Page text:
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An angry prisoner told a judge Wednesday that he is ready to die in prison as a protest against the way he has been treated by the federal government.

Frank J. Morrocco, who suffers from leukemia, told U.S. District Judge John T. Curtin that he will refuse all medical treatment in jail because he feels he has been unfairly prosecuted for alleged violations of probation.

The 56-year-old Amherst resident initially told Curtin he wanted to plead guilty to a violation, but he changed course and lashed out at the judge and Assistant U.S. Attorney Anthony M. Bruce.

“I’m not accepting the plea. I refuse to be treated the way I’m being treated,” Morrocco said. “You people want me dead. You wanted me dead 20 years ago ... You can have my body.”

Curtin scheduled a hearing for 2 p.m. March 13.

If Morrocco is found guilty of violating his probation, he could face another eight to 14 months in federal prison.

Morrocco is an ex-convict who was released on probation in late 2011 after spending 20 years in prison for cocaine trafficking. He suffers from a rare form of leukemia. Curtin sent him to jail Jan. 23 because of allegations that Morrocco violated his probation after Amherst police arrested him twice on shoplifting charges in the past three months.

Morrocco said he intentionally got himself arrested Nov. 16 – stealing various items from a grocery store in full view of store employees – because he could not afford to pay for health insurance. At that time, Morrocco said he wanted to be in prison so he could get high-quality health care he could not afford as a free man.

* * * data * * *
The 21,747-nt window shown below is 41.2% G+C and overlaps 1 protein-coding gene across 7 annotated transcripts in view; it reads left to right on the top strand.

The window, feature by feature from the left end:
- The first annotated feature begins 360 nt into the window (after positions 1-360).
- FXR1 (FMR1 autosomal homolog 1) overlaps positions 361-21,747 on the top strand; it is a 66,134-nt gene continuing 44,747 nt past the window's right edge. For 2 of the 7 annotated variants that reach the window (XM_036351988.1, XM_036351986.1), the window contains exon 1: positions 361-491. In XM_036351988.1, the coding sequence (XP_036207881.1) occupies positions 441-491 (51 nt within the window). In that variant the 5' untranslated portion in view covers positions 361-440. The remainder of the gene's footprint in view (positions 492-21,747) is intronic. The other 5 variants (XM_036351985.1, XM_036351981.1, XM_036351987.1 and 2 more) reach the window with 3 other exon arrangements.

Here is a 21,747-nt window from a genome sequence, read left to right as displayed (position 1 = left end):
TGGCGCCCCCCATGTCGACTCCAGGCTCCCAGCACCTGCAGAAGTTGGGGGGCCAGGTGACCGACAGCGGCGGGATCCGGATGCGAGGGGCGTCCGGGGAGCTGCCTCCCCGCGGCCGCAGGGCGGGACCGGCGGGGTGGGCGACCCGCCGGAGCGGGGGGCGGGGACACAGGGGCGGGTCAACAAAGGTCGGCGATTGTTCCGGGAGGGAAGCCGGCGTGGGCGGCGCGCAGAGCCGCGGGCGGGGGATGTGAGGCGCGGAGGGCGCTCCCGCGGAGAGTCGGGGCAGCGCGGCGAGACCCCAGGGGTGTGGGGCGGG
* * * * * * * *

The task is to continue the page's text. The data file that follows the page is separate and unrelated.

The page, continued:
Following that arrest, friends and family members agreed to pay for Morrocco’s health insurance, and a judge allowed him to remain free, on the condition that he not get into further trouble.

On Dec. 24, Morrocco was arrested again, this time accused of shoplifting at an Amherst department store. In this case, Morrocco said a woman friend who had gone to the store with him shoplifted, but Morrocco said he had nothing to do with the theft.

In letters and a telephone interview with The Buffalo News, Morrocco called Bruce and Curtin “ruthless” men and accused them of carrying a vendetta against him, going back to the early 1990s, when his drug case was litigated.

“Their story is lies,” Morrocco said. “I’m refusing [all medical treatment] for my leukemia ... They put me in prison. I’m going to die here.”

Authorities deny any vendetta against Morrocco and say they are only following the law in his case.

According to Bruce, Morrocco has had other run-ins with law enforcement and individuals since his release from prison, and by virtue of those actions, he has violated his probation.

His attorney, Jeremy D. Schwartz, said Morrocco needed to be released from jail this week in order to begin treatment Monday at Roswell Park Cancer Institute. Now, that is not going to happen, Schwartz said.

In court, Morrocco said he was initially ready to plead guilty to violating probation by using marijuana last September, but he said he changed his mind after realizing Curtin was not going to allow him to be released from jail.

Morrocco is being held in the Federal Detention Center in Batavia. He said he was offered treatment by the medical staff there but refused it as a protest against the federal government.

email: dherbeck@buffnews